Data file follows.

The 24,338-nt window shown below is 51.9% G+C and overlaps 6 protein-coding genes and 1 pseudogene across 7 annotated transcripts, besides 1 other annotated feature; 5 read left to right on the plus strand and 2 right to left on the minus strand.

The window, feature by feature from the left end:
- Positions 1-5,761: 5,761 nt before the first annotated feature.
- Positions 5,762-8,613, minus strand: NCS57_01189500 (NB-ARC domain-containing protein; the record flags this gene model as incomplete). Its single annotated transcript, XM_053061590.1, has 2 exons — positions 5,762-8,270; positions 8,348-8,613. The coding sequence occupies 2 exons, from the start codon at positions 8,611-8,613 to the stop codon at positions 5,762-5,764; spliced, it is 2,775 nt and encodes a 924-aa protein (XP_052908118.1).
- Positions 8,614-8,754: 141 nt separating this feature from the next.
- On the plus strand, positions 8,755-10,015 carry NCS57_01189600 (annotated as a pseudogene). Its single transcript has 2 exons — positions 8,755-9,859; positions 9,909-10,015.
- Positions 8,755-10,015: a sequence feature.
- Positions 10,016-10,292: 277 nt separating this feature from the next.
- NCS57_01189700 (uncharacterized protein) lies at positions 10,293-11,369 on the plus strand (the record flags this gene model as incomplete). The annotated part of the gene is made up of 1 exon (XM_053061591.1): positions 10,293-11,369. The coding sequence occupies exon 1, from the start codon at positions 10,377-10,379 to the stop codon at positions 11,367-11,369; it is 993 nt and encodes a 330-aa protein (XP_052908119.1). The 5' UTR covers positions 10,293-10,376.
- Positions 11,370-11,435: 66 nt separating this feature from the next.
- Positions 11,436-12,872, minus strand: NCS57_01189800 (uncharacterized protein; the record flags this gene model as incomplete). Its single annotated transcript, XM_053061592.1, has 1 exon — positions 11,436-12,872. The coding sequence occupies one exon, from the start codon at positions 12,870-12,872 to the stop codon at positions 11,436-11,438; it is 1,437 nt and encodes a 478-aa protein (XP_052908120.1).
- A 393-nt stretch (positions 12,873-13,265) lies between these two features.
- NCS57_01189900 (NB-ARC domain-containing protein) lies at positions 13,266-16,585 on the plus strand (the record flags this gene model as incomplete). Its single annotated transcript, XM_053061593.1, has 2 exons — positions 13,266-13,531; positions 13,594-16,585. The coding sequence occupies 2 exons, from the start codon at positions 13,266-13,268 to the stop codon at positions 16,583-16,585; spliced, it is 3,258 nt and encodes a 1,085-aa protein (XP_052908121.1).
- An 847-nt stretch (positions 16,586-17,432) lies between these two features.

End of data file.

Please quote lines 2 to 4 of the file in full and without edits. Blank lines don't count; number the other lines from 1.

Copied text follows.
The window, feature by feature from the left end:
- Positions 1-5,761: 5,761 nt before the first annotated feature.
- Positions 5,762-8,613, minus strand: NCS57_01189500 (NB-ARC domain-containing protein; the record flags this gene model as incomplete). Its single annotated transcript, XM_053061590.1, has 2 exons — positions 5,762-8,270; positions 8,348-8,613. The coding sequence occupies 2 exons, from the start codon at positions 8,611-8,613 to the stop codon at positions 5,762-5,764; spliced, it is 2,775 nt and encodes a 924-aa protein (XP_052908118.1).